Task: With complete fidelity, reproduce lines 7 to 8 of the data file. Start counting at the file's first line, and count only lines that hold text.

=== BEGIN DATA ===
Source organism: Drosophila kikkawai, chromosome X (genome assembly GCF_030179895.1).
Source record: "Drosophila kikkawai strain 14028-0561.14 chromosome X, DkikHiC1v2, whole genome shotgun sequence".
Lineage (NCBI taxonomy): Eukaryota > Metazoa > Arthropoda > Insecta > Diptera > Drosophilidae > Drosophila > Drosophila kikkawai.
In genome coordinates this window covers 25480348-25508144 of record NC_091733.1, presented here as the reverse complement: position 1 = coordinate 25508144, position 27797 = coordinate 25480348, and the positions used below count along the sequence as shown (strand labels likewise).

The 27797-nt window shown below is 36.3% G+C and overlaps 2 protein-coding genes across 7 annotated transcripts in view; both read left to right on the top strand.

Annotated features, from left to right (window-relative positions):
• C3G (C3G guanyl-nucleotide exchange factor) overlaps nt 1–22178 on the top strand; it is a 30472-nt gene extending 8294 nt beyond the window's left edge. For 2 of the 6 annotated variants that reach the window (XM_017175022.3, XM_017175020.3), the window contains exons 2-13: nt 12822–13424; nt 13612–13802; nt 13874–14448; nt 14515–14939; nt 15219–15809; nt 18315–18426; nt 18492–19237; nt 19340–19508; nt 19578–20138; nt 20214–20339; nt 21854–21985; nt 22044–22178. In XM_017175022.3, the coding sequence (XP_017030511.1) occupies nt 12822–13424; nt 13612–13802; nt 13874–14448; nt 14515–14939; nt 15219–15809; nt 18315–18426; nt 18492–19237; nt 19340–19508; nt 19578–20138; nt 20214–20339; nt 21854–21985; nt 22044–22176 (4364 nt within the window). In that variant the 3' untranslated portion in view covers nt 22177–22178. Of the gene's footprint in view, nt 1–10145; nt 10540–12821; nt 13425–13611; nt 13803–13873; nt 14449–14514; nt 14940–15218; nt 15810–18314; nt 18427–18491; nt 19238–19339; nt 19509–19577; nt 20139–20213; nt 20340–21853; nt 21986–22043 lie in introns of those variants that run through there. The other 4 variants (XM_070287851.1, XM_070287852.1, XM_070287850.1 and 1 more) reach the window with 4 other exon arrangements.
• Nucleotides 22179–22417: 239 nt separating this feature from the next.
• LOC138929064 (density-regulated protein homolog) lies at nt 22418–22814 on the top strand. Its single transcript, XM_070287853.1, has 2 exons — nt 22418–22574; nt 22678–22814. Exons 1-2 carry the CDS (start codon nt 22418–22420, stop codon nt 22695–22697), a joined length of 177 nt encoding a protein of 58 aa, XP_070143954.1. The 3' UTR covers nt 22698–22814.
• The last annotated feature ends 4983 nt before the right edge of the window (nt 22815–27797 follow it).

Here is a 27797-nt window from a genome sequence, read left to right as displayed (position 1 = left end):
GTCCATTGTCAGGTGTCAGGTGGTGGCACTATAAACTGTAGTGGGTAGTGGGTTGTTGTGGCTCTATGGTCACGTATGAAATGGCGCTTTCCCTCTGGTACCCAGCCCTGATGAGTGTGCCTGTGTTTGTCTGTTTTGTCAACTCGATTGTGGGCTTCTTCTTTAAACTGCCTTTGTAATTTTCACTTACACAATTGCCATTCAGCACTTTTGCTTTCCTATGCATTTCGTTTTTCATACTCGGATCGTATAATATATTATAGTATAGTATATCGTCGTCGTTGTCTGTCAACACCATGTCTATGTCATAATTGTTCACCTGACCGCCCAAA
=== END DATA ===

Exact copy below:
• C3G (C3G guanyl-nucleotide exchange factor) overlaps nt 1–22178 on the top strand; it is a 30472-nt gene extending 8294 nt beyond the window's left edge. For 2 of the 6 annotated variants that reach the window (XM_017175022.3, XM_017175020.3), the window contains exons 2-13: nt 12822–13424; nt 13612–13802; nt 13874–14448; nt 14515–14939; nt 15219–15809; nt 18315–18426; nt 18492–19237; nt 19340–19508; nt 19578–20138; nt 20214–20339; nt 21854–21985; nt 22044–22178. In XM_017175022.3, the coding sequence (XP_017030511.1) occupies nt 12822–13424; nt 13612–13802; nt 13874–14448; nt 14515–14939; nt 15219–15809; nt 18315–18426; nt 18492–19237; nt 19340–19508; nt 19578–20138; nt 20214–20339; nt 21854–21985; nt 22044–22176 (4364 nt within the window). In that variant the 3' untranslated portion in view covers nt 22177–22178. Of the gene's footprint in view, nt 1–10145; nt 10540–12821; nt 13425–13611; nt 13803–13873; nt 14449–14514; nt 14940–15218; nt 15810–18314; nt 18427–18491; nt 19238–19339; nt 19509–19577; nt 20139–20213; nt 20340–21853; nt 21986–22043 lie in introns of those variants that run through there. The other 4 variants (XM_070287851.1, XM_070287852.1, XM_070287850.1 and 1 more) reach the window with 4 other exon arrangements.
• Nucleotides 22179–22417: 239 nt separating this feature from the next.